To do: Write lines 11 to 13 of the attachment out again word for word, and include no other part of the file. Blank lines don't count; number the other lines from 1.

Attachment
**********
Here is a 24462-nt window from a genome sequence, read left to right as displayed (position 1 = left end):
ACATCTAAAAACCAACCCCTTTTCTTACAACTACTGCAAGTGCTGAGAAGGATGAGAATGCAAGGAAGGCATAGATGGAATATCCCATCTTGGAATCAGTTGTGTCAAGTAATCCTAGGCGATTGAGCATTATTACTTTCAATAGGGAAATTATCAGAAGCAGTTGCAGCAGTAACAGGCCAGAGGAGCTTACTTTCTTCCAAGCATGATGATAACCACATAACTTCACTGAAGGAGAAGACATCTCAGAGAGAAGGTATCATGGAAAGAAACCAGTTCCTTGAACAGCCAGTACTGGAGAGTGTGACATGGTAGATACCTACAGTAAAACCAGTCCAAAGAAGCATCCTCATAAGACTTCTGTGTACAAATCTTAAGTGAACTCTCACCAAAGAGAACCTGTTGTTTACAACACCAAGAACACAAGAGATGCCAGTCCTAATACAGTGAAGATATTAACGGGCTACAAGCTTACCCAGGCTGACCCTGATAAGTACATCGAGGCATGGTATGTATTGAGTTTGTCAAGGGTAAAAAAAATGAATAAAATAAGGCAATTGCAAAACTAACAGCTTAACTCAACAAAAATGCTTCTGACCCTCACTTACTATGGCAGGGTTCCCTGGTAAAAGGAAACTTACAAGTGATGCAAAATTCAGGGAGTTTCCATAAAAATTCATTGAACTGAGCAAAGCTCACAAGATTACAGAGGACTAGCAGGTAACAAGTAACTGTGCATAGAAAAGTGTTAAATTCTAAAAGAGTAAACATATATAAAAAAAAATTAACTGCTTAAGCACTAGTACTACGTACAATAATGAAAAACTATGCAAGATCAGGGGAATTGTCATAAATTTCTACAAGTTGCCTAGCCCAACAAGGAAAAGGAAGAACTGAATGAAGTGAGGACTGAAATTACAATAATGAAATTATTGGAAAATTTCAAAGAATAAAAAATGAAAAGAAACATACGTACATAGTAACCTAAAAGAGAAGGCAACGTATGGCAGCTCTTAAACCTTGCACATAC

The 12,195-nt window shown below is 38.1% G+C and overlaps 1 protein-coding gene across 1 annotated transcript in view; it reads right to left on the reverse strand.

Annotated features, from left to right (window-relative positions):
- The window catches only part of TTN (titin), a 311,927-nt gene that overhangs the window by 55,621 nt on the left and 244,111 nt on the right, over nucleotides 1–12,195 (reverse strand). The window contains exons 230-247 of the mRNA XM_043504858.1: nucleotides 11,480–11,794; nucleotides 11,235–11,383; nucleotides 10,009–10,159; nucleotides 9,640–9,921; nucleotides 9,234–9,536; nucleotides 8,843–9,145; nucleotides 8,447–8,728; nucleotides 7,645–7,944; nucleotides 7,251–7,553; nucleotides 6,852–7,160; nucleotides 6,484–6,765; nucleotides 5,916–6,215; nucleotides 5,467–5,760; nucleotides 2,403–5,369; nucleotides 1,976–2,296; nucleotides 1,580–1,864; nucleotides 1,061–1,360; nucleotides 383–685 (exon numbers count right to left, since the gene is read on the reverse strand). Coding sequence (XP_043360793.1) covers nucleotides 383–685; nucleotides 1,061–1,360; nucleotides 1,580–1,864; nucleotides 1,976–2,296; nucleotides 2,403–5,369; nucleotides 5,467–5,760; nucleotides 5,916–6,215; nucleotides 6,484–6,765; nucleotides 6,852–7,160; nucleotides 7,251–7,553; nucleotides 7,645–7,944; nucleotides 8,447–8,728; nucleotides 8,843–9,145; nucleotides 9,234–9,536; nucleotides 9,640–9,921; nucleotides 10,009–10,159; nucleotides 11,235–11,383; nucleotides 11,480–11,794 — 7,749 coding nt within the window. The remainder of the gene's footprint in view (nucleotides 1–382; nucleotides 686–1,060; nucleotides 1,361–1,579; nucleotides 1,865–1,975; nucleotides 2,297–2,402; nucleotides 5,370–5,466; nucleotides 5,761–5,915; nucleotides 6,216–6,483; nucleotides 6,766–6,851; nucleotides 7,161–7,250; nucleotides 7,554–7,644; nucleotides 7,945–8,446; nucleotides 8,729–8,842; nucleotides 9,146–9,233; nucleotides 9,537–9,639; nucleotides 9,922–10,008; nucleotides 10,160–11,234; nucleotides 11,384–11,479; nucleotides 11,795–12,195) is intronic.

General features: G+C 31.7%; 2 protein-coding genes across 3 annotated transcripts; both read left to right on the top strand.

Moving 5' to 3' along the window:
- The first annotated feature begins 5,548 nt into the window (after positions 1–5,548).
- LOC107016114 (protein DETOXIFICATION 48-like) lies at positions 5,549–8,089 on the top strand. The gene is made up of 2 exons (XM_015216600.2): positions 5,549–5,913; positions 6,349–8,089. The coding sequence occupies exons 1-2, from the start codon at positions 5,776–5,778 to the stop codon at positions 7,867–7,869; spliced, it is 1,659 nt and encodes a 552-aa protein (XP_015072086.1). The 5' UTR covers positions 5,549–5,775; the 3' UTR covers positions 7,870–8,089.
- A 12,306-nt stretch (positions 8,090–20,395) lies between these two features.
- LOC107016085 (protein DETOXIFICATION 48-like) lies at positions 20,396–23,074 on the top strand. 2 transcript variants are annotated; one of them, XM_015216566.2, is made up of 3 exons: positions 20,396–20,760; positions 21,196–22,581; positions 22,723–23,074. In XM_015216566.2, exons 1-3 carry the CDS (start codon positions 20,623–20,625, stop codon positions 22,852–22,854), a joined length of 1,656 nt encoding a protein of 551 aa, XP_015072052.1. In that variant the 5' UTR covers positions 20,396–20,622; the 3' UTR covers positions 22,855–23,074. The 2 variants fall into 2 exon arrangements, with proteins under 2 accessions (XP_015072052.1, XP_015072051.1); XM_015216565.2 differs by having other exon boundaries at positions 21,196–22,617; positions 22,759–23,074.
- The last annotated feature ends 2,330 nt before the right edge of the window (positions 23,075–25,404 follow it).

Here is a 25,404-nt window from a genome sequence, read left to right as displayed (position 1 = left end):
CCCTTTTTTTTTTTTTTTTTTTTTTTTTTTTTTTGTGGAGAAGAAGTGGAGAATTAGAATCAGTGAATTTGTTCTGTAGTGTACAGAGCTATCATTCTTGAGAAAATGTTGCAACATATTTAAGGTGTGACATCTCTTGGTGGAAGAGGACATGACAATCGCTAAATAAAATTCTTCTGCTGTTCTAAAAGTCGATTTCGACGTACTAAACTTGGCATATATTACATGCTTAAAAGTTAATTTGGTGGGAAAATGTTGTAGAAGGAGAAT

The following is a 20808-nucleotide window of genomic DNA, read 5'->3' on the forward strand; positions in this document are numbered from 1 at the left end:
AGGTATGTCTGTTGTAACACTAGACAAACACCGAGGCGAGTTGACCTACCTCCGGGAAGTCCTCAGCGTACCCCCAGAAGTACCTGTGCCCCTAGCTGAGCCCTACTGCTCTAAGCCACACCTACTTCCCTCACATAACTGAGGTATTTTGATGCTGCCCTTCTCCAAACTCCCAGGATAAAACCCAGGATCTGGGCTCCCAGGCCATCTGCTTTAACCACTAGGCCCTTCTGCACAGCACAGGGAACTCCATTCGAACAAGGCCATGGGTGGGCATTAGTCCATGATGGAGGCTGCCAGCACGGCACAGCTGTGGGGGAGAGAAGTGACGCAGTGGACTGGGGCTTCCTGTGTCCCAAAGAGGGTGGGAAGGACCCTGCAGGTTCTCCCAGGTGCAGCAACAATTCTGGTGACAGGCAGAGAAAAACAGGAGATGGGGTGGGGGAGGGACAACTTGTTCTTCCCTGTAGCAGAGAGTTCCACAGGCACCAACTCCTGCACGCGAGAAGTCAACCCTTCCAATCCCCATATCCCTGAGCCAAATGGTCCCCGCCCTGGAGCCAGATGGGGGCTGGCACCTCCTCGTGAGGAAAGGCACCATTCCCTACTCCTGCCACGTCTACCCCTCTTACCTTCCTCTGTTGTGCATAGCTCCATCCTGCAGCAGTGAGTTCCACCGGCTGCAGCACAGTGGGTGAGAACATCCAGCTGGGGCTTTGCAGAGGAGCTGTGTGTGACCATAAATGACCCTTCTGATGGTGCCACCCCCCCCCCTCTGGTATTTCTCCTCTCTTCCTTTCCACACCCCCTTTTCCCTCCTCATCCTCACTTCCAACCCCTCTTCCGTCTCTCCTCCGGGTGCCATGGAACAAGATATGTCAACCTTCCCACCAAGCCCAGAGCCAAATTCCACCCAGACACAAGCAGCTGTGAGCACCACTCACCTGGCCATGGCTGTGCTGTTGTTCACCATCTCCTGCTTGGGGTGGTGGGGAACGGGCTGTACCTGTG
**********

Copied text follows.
- LOC107016085 (protein DETOXIFICATION 48-like) lies at positions 20,396–23,074 on the top strand. 2 transcript variants are annotated; one of them, XM_015216566.2, is made up of 3 exons: positions 20,396–20,760; positions 21,196–22,581; positions 22,723–23,074. In XM_015216566.2, exons 1-3 carry the CDS (start codon positions 20,623–20,625, stop codon positions 22,852–22,854), a joined length of 1,656 nt encoding a protein of 551 aa, XP_015072052.1. In that variant the 5' UTR covers positions 20,396–20,622; the 3' UTR covers positions 22,855–23,074. The 2 variants fall into 2 exon arrangements, with proteins under 2 accessions (XP_015072052.1, XP_015072051.1); XM_015216565.2 differs by having other exon boundaries at positions 21,196–22,617; positions 22,759–23,074.
- The last annotated feature ends 2,330 nt before the right edge of the window (positions 23,075–25,404 follow it).

Here is a 25,404-nt window from a genome sequence, read left to right as displayed (position 1 = left end):